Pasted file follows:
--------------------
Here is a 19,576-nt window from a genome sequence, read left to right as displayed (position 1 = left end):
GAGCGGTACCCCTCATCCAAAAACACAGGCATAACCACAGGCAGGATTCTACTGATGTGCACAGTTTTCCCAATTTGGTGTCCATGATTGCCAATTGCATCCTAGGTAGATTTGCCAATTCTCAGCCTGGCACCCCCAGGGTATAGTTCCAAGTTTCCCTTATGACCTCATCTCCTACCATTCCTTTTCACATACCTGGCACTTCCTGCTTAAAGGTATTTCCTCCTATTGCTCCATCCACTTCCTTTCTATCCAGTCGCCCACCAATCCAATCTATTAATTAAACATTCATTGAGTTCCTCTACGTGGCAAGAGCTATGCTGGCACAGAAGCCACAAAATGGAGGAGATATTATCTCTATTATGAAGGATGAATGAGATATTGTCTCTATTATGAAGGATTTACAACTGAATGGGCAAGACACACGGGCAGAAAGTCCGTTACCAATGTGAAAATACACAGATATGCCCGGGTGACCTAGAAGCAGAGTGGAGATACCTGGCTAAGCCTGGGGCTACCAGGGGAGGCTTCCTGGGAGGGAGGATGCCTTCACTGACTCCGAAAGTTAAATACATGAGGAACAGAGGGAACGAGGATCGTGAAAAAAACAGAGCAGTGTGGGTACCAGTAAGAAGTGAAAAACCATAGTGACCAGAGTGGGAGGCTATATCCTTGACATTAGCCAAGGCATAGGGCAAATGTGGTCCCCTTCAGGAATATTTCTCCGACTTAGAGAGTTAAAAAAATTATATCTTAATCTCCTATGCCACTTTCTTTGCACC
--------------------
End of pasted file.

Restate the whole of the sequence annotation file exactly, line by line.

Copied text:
Here is a 19,576-nt window from a genome sequence, read left to right as displayed (position 1 = left end):
GAGCGGTACCCCTCATCCAAAAACACAGGCATAACCACAGGCAGGATTCTACTGATGTGCACAGTTTTCCCAATTTGGTGTCCATGATTGCCAATTGCATCCTAGGTAGATTTGCCAATTCTCAGCCTGGCACCCCCAGGGTATAGTTCCAAGTTTCCCTTATGACCTCATCTCCTACCATTCCTTTTCACATACCTGGCACTTCCTGCTTAAAGGTATTTCCTCCTATTGCTCCATCCACTTCCTTTCTATCCAGTCGCCCACCAATCCAATCTATTAATTAAACATTCATTGAGTTCCTCTACGTGGCAAGAGCTATGCTGGCACAGAAGCCACAAAATGGAGGAGATATTATCTCTATTATGAAGGATGAATGAGATATTGTCTCTATTATGAAGGATTTACAACTGAATGGGCAAGACACACGGGCAGAAAGTCCGTTACCAATGTGAAAATACACAGATATGCCCGGGTGACCTAGAAGCAGAGTGGAGATACCTGGCTAAGCCTGGGGCTACCAGGGGAGGCTTCCTGGGAGGGAGGATGCCTTCACTGACTCCGAAAGTTAAATACATGAGGAACAGAGGGAACGAGGATCGTGAAAAAAACAGAGCAGTGTGGGTACCAGTAAGAAGTGAAAAACCATAGTGACCAGAGTGGGAGGCTATATCCTTGACATTAGCCAAGGCATAGGGCAAATGTGGTCCCCTTCAGGAATATTTCTCCGACTTAGAGAGTTAAAAAAATTATATCTTAATCTCCTATGCCACTTTCTTTGCACC